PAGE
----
Mission update: NATO’s new enemy is ‘Chinese Communist Party,’ Pompeo tells Alliance With the US establishment’s attention firmly fixed on the impeachment hearings in Washington, Secretary of State Mike Pompeo seems to have expanded NATO’s mission into the Far East, to oppose the Communist Party of China.
Speaking at the meeting of NATO ministers of foreign affairs in Brussels on Wednesday, that “our alliance must address the current and potential long-term threat posed by the Chinese Communist Party,” adding that NATO countries cannot ignore the “fundamental differences and beliefs” between themselves and the ruling party in Beijing.
The US Secretary of State framed the anti-China pivot in the context of what he described as NATO’s victory in the Cold War for “the cause of freedom and democracy.”
Thirty years later, we again face threats from authoritarian regimes, and again we must face them together. Russia, China, Iran – their value systems are simply very different from ours.
Reporters in Brussels were far more interested in impeachment-related gossip, and none of them asked about China. Pompeo himself brought Beijing up again, when asked about the French and German proposals for reforming NATO, saying that the “critical alliance” has to be structured properly for its ever-changing objectives, and noting that the “threat from the Chinese Communist Party” was not something NATO was thinking about at its founding in 1949.
Earlier this month, French President Emmanuel Macron argued that NATO was “brain dead” and questioned the US commitment to defend its European allies. Instead, the French president urged, the EU should work on developing its own “military sovereignty.”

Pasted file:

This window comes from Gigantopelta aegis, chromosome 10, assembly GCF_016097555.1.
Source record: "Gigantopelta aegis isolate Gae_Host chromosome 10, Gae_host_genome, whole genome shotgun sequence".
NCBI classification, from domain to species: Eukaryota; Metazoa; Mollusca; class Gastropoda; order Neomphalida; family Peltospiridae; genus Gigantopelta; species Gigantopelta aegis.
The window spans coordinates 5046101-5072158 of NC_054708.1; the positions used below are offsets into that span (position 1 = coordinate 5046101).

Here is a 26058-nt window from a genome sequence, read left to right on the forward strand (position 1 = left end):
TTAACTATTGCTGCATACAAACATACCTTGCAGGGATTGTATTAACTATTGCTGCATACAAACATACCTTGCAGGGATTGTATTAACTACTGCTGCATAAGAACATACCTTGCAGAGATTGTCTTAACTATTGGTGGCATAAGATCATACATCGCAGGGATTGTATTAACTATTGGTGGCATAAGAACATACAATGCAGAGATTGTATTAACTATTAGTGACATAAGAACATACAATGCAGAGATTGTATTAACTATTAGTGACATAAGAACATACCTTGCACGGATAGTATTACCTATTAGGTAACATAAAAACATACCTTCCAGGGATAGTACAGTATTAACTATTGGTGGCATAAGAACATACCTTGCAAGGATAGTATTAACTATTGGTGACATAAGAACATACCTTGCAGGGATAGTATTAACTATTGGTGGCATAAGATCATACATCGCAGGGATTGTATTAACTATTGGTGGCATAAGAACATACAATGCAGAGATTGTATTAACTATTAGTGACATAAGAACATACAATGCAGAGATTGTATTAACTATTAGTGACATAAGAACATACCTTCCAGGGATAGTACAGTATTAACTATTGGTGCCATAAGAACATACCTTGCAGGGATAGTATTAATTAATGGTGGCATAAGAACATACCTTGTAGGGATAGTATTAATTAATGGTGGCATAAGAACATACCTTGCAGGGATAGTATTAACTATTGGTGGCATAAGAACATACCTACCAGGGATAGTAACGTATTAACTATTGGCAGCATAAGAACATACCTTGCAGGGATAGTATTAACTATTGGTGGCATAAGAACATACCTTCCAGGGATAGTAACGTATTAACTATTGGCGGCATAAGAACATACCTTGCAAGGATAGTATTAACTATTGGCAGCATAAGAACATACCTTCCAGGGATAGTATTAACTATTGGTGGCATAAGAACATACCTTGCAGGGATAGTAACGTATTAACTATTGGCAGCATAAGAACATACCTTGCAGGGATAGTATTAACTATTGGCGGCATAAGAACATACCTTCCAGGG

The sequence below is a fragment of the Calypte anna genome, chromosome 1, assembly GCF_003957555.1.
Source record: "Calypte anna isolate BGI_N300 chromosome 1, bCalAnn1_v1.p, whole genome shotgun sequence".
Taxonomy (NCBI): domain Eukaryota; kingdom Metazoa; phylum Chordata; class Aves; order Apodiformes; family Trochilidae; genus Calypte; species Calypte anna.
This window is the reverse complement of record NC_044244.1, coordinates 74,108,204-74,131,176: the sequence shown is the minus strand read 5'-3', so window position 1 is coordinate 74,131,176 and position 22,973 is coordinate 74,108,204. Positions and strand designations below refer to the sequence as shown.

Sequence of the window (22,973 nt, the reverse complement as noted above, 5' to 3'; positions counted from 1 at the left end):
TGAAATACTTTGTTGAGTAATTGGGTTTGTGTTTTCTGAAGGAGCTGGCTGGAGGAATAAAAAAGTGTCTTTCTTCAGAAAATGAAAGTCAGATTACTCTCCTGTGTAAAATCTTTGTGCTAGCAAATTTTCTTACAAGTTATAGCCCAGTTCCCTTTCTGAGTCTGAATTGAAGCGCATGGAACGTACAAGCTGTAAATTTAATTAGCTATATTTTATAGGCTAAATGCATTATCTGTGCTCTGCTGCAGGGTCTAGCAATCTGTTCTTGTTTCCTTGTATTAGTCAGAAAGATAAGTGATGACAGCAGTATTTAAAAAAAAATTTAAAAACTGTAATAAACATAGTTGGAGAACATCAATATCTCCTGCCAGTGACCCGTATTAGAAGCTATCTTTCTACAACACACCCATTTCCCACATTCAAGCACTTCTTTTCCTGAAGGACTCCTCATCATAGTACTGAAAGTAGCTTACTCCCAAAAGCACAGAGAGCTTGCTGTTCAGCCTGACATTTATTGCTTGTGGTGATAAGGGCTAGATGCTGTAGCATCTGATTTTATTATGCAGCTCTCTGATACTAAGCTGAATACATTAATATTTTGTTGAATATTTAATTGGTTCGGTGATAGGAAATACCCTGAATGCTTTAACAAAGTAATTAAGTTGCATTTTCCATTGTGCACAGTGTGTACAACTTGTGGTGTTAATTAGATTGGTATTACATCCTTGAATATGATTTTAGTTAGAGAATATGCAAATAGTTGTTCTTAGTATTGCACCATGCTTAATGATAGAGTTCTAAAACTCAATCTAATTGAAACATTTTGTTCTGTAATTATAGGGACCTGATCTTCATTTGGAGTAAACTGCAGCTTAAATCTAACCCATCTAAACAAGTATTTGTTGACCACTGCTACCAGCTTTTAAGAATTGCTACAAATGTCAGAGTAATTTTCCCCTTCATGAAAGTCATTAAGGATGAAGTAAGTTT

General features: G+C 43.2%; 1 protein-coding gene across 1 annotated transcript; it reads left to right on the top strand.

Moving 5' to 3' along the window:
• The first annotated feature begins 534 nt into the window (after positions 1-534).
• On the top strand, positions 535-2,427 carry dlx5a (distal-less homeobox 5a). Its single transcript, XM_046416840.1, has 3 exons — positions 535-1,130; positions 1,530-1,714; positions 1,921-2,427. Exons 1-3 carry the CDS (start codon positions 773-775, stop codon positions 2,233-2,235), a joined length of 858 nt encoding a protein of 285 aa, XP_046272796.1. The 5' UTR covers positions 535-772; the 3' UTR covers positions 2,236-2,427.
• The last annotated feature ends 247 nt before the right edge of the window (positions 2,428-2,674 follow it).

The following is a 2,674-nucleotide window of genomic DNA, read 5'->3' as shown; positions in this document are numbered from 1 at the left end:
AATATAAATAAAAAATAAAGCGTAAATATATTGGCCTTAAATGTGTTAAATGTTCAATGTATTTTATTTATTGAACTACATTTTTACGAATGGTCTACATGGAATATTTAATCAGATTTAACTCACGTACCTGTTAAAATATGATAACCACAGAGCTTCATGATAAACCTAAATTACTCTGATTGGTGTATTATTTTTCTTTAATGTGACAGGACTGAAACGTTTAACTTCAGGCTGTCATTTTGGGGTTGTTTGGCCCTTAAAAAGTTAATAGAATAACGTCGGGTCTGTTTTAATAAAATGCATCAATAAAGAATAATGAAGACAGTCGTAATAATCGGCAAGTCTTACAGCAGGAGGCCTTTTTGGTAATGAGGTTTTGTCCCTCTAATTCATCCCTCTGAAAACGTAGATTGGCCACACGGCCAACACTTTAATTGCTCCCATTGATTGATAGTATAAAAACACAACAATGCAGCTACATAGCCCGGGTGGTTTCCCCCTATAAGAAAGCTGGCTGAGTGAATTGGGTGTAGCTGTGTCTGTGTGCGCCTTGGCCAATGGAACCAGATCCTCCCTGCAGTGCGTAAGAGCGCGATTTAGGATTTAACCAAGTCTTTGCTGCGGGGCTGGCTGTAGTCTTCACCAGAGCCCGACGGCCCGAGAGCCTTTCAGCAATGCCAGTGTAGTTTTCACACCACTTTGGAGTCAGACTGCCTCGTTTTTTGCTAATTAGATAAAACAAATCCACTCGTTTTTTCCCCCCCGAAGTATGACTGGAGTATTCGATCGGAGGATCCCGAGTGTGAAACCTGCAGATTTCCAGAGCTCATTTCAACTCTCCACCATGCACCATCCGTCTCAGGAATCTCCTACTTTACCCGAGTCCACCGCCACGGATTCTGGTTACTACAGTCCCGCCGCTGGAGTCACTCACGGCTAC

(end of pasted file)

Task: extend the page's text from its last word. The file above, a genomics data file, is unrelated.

The alliance has also struggled to deal with Turkey, which has NATO’s second-largest military, but has been using it to pursue its own policies and interests that sometimes clash with that of the US – such as the recent incursion into northern Syria, aimed at the US-allied Kurdish militias there.
NATO has repeatedly redefined its mission since the end of the Cold War in 1989, finding new reasons for its continued existence, from “humanitarian interventions” in the Balkans to counter-terrorism in the wake of September 11, 2001 terrorist attacks against the US. It has also continued to expand, with the tiny Balkans republic of Montenegro becoming the latest member in 2017, and nearby North Macedonia scheduled for admission soon.
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